Sawyer Ellic Binkley Part 1
I want to say first and foremost that God’s hand is all over this one. Seriously. This is Sawyer’s story.
We went into the hospital on Wednesday morning after a long night of major fear and anxiety. After that routine visit and the ultrasound, we were told that induction was needed because the doctor would feel better. Having great trust for his judgment, we had agreed to the ultrasound in the first place. He said he didn’t like surprises and just wanted to make sure that Sawyer was head down and this wouldn’t be a breech birth.
We got to Baptist at 7:30, checked in, waited to be taken back to the room. I was so nervous I could figure out how to use the coffee vending machine. We were taken back to our room and introduced to our nurse, Robin. I thank the Lord that He provided her on Wednesday. That lady is amazing! She was funny, knowledgeable, very capable and probably the coolest nurse ever.
She was like, “If you guys don’t want visitors, I have no problem making people mad at me…” God send!
So Dr. Wingo came in around 8:30 to try breaking Carrie’s water and it just wasn’t happening. Too much pressure, pain and too little dilation. He decided to come back at noon and try again. Another few hours of engrossing hospital T.V.! Rock the party. Robin started the potussin. Induction well under way, contractions becoming regular and Carrie is feeling no pain. She was literally not feeling anything but a little pressure with these things going pretty heavy according to the monitors. That in itself was a miracle, after the anxiety built up over the pain part of this process.
Robin came in between 10:15 and 10:30 and said Dr. Wingo wanted to go ahead and do the epidural. He said why feel the pain of breaking the water and the amp up of the contractions if she didn’t have to? Again, this is a doctor that we trusted implicitly and we agreed. After all, he did this every day, right? Trust and faith.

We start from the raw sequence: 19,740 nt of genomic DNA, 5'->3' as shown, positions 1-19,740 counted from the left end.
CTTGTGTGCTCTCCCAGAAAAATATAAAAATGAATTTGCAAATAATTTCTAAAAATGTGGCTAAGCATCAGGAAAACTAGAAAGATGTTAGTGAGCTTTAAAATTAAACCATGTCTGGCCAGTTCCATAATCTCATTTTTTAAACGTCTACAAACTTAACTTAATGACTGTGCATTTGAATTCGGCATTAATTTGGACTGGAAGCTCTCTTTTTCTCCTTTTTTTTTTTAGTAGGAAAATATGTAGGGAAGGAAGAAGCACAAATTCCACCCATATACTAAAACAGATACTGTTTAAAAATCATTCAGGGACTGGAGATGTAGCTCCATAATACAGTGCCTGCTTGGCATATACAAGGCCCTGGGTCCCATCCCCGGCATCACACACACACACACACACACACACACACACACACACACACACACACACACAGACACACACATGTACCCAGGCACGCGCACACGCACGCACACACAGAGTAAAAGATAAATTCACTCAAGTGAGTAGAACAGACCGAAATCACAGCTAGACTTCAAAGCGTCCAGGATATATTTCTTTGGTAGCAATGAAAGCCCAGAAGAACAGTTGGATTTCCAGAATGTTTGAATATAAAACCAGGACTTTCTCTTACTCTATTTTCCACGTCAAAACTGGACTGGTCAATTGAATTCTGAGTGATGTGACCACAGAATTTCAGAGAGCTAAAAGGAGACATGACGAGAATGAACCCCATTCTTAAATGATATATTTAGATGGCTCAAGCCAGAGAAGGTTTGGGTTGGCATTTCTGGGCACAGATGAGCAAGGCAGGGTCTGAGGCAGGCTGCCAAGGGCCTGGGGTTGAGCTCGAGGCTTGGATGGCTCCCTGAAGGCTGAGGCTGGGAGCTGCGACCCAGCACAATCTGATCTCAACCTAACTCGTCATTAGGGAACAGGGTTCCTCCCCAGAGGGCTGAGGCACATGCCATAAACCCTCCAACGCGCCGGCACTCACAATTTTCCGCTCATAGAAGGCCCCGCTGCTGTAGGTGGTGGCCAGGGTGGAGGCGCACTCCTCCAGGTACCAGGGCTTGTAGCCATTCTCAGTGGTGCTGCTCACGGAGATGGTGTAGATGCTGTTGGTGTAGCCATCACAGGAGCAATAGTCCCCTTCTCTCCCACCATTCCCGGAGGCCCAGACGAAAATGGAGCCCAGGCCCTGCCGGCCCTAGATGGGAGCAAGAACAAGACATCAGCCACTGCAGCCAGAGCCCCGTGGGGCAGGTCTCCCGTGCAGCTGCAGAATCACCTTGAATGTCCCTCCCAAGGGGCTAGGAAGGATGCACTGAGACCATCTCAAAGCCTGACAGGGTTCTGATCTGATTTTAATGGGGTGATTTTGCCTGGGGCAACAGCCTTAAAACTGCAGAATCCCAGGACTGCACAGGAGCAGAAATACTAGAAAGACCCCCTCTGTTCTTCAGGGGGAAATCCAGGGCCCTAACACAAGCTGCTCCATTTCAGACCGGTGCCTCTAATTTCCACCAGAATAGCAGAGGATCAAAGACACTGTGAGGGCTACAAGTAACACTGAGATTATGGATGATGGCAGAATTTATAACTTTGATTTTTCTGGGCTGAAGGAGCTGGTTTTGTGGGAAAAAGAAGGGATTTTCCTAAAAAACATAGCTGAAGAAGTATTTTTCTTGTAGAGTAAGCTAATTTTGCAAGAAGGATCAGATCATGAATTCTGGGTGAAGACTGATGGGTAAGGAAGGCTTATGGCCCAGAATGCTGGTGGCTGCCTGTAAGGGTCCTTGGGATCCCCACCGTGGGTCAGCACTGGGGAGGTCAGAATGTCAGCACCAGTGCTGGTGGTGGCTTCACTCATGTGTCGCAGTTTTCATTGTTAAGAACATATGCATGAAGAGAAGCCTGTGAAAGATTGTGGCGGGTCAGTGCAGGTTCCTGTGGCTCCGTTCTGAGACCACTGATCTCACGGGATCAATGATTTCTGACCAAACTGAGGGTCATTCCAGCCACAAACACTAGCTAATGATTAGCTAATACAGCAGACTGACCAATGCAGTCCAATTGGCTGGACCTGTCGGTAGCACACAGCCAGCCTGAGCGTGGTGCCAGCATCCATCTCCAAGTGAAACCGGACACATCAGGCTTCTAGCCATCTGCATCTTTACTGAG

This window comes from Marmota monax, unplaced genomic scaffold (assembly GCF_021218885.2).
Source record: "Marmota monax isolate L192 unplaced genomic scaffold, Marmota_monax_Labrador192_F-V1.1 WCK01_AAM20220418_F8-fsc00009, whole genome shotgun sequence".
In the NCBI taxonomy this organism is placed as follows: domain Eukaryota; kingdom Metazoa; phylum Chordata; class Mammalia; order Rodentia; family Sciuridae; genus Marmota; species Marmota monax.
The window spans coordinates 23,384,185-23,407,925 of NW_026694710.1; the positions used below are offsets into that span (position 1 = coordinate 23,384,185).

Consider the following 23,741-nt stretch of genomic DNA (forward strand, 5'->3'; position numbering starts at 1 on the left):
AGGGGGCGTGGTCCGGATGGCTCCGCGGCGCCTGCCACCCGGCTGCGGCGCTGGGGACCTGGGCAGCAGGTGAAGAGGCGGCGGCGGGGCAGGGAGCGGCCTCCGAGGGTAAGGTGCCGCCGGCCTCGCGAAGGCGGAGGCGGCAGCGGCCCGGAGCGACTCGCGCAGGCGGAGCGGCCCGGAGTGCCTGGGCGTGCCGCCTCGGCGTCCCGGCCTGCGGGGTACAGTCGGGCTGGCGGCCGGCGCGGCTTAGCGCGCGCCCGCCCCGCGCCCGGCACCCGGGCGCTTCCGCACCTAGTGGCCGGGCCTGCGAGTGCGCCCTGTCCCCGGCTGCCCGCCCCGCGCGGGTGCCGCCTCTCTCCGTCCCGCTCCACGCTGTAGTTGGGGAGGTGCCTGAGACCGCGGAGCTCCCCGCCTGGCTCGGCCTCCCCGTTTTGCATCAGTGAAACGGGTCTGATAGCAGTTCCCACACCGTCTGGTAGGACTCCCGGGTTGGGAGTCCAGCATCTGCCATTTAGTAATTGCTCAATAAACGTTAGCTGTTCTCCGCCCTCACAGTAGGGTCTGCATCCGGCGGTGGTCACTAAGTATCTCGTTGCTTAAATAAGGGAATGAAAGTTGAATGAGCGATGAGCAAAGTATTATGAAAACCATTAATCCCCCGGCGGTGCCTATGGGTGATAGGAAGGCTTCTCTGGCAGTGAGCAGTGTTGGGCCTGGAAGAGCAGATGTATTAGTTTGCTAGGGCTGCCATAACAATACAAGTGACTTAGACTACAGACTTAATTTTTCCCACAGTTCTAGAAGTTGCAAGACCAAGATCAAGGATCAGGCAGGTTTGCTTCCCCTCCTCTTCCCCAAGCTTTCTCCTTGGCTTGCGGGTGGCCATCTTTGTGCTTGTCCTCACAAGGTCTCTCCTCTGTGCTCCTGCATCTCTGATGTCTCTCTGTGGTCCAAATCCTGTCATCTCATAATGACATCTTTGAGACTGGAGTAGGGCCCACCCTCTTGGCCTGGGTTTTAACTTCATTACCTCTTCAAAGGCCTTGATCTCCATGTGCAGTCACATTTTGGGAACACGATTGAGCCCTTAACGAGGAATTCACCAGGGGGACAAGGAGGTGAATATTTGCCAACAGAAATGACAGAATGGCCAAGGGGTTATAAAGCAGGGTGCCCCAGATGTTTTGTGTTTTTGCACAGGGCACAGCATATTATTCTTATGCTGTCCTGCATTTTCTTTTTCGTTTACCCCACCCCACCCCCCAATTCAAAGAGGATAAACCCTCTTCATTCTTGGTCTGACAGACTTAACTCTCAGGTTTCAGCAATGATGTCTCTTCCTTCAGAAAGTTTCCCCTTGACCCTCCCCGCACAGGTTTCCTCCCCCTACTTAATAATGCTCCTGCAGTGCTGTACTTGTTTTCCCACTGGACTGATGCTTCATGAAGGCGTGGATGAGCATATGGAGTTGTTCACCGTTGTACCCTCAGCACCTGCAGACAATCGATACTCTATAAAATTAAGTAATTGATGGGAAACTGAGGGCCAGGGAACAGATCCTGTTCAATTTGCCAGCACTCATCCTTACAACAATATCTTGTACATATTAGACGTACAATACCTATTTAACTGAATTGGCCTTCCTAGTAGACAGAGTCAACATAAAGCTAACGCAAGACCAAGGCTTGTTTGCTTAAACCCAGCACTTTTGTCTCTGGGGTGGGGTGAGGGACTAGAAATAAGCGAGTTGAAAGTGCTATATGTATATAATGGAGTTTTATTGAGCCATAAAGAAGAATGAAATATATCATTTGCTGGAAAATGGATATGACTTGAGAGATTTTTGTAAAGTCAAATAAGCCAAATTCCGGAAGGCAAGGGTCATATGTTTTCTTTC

The epidural went flawlessly, she was amazing through all of it, and was a pillar of strength and calm through the entire morning. I was in awe of the difference between her that morning and the night before. Prayer is awesome. So we waited for 12:00 to roll around and nada. The contractions were growing ever more pronounced and steady in spacing. We noticed the monitor for Sawyer’s heartbeat going a little haywire for a bit, so they turned down the potussin and gave Carrie oxygen for a while.
Dr. Wingo comes in and breaks Carrie’s water. All looked good he said, though there was a slight amount of blood he wanted to watch for a bit. He and his assistant left for a minute or two and Robin came in and took a look and said she’d be right back. She had gone out the door and asked Dr. Wingo to take one more look before he made his rounds. He agreed, came back in and said immediately after another look that we were about to have a baby.
I was like, “Cool. so when you say about to, are you being sarcastic? Seriously, about how long?”
He rolled his stool over to me, sat down and looked me in the eye and said, “When I say we are about to have a baby, I mean now, not 15 minutes from now. We’ll get you a gown and come get you in a few minutes.”
Carrie then proceeds to tell me I have 1 call and hurry, as they are wheeling her to the Operating Room. So, in shock, I walk out into the hallway wondering where they have just taken my wife and trying to decide who I am calling. I made a call to her folks, then to my mom, then to my dad. After that, I went to find Carrie.
Now I am outside the OR and asking for a gown so I can be with my wife and it may have been 5 minutes that had passed since they wheeled her away but it feels like an hour! They come get me and I walk in to see my wife laid out on a table, a thin blue paper wall separating her and the doctor. I go over and hold her hand, kiss her cheek and have a nice nurse wheel over a rolling chair in which to sit.
I have no idea what Carrie and I are talking about, but it was all very calm and surreal as I see them rearranging her insides to get Sawyer out. He rises from her abdomen and I watch the nurses wash him in the corner and listen to Dr. Wingo cracking his dry-witted jokes as he methodically handles her liver and who knows what else with practiced ease.
I hear Carrie make a noise and I see a look on her face like discomfort and she asks,” What are they doing down there?”
“That is none of my business, hun,” was my reply.
Two minutes or so later we are looking at our son and I’m asked to walk him up to the nursery.
Wrap up to come in Part 2…